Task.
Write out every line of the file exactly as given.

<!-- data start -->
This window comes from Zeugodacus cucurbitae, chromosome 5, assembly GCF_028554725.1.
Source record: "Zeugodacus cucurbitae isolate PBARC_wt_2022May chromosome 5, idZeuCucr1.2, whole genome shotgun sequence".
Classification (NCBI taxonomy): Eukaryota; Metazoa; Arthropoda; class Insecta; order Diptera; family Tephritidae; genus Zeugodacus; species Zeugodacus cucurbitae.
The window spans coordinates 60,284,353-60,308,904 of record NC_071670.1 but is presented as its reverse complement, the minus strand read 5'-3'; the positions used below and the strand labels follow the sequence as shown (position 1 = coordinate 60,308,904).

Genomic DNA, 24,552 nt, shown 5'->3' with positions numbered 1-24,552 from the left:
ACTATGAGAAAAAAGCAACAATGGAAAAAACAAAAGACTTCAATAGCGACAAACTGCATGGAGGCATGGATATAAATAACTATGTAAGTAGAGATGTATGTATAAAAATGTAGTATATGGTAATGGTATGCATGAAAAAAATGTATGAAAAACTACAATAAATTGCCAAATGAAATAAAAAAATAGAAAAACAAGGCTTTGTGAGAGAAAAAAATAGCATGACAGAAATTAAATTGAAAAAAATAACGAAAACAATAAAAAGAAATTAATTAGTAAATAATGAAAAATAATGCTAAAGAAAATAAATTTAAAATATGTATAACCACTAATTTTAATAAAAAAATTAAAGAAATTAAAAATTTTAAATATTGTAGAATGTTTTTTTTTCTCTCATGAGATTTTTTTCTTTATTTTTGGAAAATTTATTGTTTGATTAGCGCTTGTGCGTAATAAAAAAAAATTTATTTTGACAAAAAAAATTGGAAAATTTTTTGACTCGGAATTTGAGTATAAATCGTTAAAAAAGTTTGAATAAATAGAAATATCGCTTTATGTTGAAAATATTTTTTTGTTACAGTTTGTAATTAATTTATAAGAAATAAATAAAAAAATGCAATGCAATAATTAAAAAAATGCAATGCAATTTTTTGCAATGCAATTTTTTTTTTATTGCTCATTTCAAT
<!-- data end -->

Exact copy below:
This window comes from Zeugodacus cucurbitae, chromosome 5, assembly GCF_028554725.1.
Source record: "Zeugodacus cucurbitae isolate PBARC_wt_2022May chromosome 5, idZeuCucr1.2, whole genome shotgun sequence".
Classification (NCBI taxonomy): Eukaryota; Metazoa; Arthropoda; class Insecta; order Diptera; family Tephritidae; genus Zeugodacus; species Zeugodacus cucurbitae.
The window spans coordinates 60,284,353-60,308,904 of record NC_071670.1 but is presented as its reverse complement, the minus strand read 5'-3'; the positions used below and the strand labels follow the sequence as shown (position 1 = coordinate 60,308,904).

Genomic DNA, 24,552 nt, shown 5'->3' with positions numbered 1-24,552 from the left:
ACTATGAGAAAAAAGCAACAATGGAAAAAACAAAAGACTTCAATAGCGACAAACTGCATGGAGGCATGGATATAAATAACTATGTAAGTAGAGATGTATGTATAAAAATGTAGTATATGGTAATGGTATGCATGAAAAAAATGTATGAAAAACTACAATAAATTGCCAAATGAAATAAAAAAATAGAAAAACAAGGCTTTGTGAGAGAAAAAAATAGCATGACAGAAATTAAATTGAAAAAAATAACGAAAACAATAAAAAGAAATTAATTAGTAAATAATGAAAAATAATGCTAAAGAAAATAAATTTAAAATATGTATAACCACTAATTTTAATAAAAAAATTAAAGAAATTAAAAATTTTAAATATTGTAGAATGTTTTTTTTTCTCTCATGAGATTTTTTTCTTTATTTTTGGAAAATTTATTGTTTGATTAGCGCTTGTGCGTAATAAAAAAAAATTTATTTTGACAAAAAAAATTGGAAAATTTTTTGACTCGGAATTTGAGTATAAATCGTTAAAAAAGTTTGAATAAATAGAAATATCGCTTTATGTTGAAAATATTTTTTTGTTACAGTTTGTAATTAATTTATAAGAAATAAATAAAAAAATGCAATGCAATAATTAAAAAAATGCAATGCAATTTTTTGCAATGCAATTTTTTTTTTATTGCTCATTTCAAT